Thursday, July 14, 2016

Europe Adventure: Day Nine, Part Five- Christ Church


After lunch we walked to Christ Church College. 
Christ Church is a joint College and Cathedral. It is one of the largest of the Oxford colleges.
 Christ Church was founded in 1525 by Cardinal Thomas Wolsey and originally called Cardinal College. The Cardinal lost favor with King Henry the 8th after refusing to support his marriage to Anne Boleyn and Henry re-founded the college in 1532 as King Henry the 8th's College. It was renamed Christ Church in 1546.

We approached it through the Christ Church Meadow which was beautiful. 
 


 Mr. Charles Lutwidge Dodgson, known more widely as Lewis Carroll, was a mathematics lecturer at Christ Church when he met Alice Liddell. Alice was ten years old and the daughter of Henry Liddell, the Dean of Christ Church. 
From his office he could see Alice and her siblings playing and a locked wooden door that went into a garden they weren't allowed to enter. Her real attempts at trying to get in through this door inspired the beginnings of Alice in Wonderland
After he made friends with the Liddell family, he would often take the children on boat rides. In 1864 he told them the story of Alice for the first time.
At the real Alice's request he recorded the story and added illustrations, which he then gave to her for a Christmas gift that year.
He was encouraged to get the book published and he eventually did so under the new pen name.

 Charles Dodgson (Lewis Carroll) lived at Christ Church from 1851 until his death at age 65 in 1898. 
Alice lived there from age 3 until she was married in 1880.


I kept expecting to see the Cheshire Cat hop along this tree....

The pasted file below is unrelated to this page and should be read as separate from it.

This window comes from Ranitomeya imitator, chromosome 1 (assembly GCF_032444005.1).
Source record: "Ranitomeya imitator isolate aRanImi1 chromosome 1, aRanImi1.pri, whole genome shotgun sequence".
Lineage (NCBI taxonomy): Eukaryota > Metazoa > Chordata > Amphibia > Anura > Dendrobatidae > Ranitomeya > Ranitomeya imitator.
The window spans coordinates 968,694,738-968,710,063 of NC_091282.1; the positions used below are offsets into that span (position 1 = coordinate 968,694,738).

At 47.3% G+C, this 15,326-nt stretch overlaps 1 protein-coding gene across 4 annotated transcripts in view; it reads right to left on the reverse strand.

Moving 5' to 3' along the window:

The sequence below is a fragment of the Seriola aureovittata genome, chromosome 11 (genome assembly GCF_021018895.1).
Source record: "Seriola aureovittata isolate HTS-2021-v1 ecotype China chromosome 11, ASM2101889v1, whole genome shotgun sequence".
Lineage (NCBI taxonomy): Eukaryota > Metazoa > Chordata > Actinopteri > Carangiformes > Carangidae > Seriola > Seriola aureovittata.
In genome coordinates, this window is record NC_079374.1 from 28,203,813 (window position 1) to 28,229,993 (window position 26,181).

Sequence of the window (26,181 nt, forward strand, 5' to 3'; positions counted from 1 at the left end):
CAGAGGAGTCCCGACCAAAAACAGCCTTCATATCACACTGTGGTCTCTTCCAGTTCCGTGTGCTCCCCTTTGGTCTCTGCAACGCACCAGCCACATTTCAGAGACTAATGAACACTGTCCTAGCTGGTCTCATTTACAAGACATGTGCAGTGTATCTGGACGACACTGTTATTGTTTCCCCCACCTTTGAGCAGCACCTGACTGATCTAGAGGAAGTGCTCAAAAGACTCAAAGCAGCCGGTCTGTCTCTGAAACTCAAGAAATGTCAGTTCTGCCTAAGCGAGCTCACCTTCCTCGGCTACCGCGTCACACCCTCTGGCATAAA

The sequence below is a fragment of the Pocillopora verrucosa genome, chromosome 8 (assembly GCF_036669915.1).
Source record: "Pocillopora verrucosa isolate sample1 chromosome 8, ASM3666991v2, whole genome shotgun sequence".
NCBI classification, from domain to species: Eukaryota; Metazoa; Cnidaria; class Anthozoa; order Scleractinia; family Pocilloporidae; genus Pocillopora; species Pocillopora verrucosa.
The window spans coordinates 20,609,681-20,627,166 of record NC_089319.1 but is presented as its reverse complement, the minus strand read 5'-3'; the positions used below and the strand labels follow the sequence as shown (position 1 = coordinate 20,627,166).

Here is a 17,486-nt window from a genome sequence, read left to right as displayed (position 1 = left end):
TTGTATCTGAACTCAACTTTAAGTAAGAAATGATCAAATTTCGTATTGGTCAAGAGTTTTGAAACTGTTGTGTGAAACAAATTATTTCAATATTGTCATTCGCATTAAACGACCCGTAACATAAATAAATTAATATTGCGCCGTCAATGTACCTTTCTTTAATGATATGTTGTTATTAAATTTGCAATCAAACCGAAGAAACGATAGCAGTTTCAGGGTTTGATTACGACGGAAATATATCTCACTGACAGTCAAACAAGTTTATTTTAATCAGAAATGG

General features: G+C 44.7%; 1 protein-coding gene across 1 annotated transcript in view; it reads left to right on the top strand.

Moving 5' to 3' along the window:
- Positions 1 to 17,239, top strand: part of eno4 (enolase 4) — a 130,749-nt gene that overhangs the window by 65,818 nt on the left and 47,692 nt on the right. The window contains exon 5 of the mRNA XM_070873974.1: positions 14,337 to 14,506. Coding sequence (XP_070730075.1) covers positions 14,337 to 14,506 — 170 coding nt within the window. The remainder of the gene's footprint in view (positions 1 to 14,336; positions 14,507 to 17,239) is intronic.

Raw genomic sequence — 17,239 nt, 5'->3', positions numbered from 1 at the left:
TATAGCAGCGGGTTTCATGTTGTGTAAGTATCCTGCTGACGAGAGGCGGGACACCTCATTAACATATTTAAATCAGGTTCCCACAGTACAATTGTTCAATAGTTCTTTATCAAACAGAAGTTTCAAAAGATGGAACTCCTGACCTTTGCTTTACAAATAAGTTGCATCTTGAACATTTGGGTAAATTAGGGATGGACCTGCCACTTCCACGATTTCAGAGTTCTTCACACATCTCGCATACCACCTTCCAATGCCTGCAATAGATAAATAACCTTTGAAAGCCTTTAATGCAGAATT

We entered through the meadow building that was built in 1863.
 



The Cloister is part of the original Priory of St Frideswide that was here before the college was built. 
The olive tree (symbol of peace) and the fountain are modern additions. 
The inscriptions around the olive tree is from the Book of Revelation:

"The leaves of the tree are for the healing of nations."
 



From the Cloister we entered the Hall area and saw the Hall staircase, famously used in the Harry Potter films. 
 




The fan-vaulted ceiling in above the Hall staircase was built in the early 17th century. 
It was so beautiful.
And I could just see Ron and Hermione standing up there as Harry talked to them from below. 

"All right, Hermione?"
"Never better."
 


We wanted to see the dining hall that was used as the Great Hall in Harry Potter but it wasn't open at the moment so we needed to do something else for about twenty minutes. 
We walked out into Tom Quad. 
It is named after the six ton bell, Great Tom, which hangs in Sir Christopher Wren's Tom Tower.  It was named for Sir Christopher Wren the architect of the tower and former student.
At 9pm each night the bell chimes 101 times to represent the 101 original Christ Church students.